The Psychology of Terrorism: Programs and Practices in Response and Prevention - Vol. 4

The Psychology of Terrorism: Programs and Practices in Response and Prevention - Vol. 4

The Psychology of Terrorism: Programs and Practices in Response and Prevention - Vol. 4

The Psychology of Terrorism: Programs and Practices in Response and Prevention - Vol. 4

Synopsis

Responding directly to the events of September 11, 2001, an outstanding interdisciplinary group of academics, clinicians, and activists from around the world united to produce this clear exploration of terrorism. Contributors, including Pulitzer Prize-winner Dr. John E. Mack, present an enormous range of terror-related factors in this important multivolume set. Chapters address terror and violence perpetrated by children, compare terrorists to cultists, and separate the fact, fiction, and hysteria surrounding bioterrorism.

Excerpt

First of all, I want to note the impressive collection of academics, thinkers, activists, and clinicians congregated in this set of volumes. Through their active engagement, the result is a series of works that crosscut an immense range of related factors—historical contexts; group dynamics; social psychological aspects; behavioral, forensic, psychopathological, evolutionary theory, peace-building, and conflict resolution perspectives; as well as the political, clinical, and social aspects of prevention, intervention, and security issues. Global perspectives vis-à-vis understanding, empathy, bias, prejudice, racism, and hate are also represented.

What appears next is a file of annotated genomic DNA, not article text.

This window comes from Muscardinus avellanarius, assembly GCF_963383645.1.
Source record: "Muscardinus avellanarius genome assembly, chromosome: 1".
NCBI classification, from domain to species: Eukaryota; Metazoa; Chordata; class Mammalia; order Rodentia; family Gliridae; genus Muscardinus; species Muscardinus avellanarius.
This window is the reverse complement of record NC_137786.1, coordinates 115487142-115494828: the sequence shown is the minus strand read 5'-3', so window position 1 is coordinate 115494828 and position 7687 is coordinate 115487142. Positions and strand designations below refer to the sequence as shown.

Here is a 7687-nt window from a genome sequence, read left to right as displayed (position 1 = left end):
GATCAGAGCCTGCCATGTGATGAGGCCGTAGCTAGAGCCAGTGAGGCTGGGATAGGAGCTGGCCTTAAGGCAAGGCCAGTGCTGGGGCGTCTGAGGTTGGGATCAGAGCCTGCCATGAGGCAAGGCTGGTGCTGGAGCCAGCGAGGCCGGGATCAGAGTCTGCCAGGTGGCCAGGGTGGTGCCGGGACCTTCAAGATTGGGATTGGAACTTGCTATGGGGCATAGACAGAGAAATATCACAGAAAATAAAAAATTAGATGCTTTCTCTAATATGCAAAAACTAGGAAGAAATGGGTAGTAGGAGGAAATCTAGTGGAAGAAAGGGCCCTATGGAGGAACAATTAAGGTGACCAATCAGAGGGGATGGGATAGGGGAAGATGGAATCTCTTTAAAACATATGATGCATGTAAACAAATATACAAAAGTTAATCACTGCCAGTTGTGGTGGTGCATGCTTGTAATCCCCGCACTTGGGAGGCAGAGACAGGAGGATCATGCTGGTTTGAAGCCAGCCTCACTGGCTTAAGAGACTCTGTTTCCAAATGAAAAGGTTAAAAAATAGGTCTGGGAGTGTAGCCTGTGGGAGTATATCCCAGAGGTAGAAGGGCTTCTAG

This group of authors offers a unique combination of talents and viewpoints rarely seen in the worlds of academia or activism. Their work and voices move knowledge and understanding forward in a way that will serve as a framework and catalyst for readers to consider ways in which to respond to terrorism in its various displays. Dr. Stout has fostered a self-organizing environment that has enabled this work to be a collaboration of ideas that goes beyond the traditional and almost complacent; instead it is realistically erudite and even provocative in some instances.

I suspect that the readership will likewise be broad and crosscutting—including academics and departments of psychology, political science, religious studies, military sciences, law enforcement, public health, sociology, anthropology, social work, and law, as well as the lay public and the media, policy makers, elected government officials, leaders of nongovernmental organizations, ambassadors and diplomats, military leaders, law enforcement professionals, the intelligence community, and members of think tanks and private and public policy institutes and centers.

Such integration of diversity in thought and perspective parallels our “Forum Plus” strategy at the World Economic Forum. This strategy aims to advance critical issues on the global agenda through the creation of task forces and initiatives that integrate business, governments, international organizations, civil society, academics, and technical experts.

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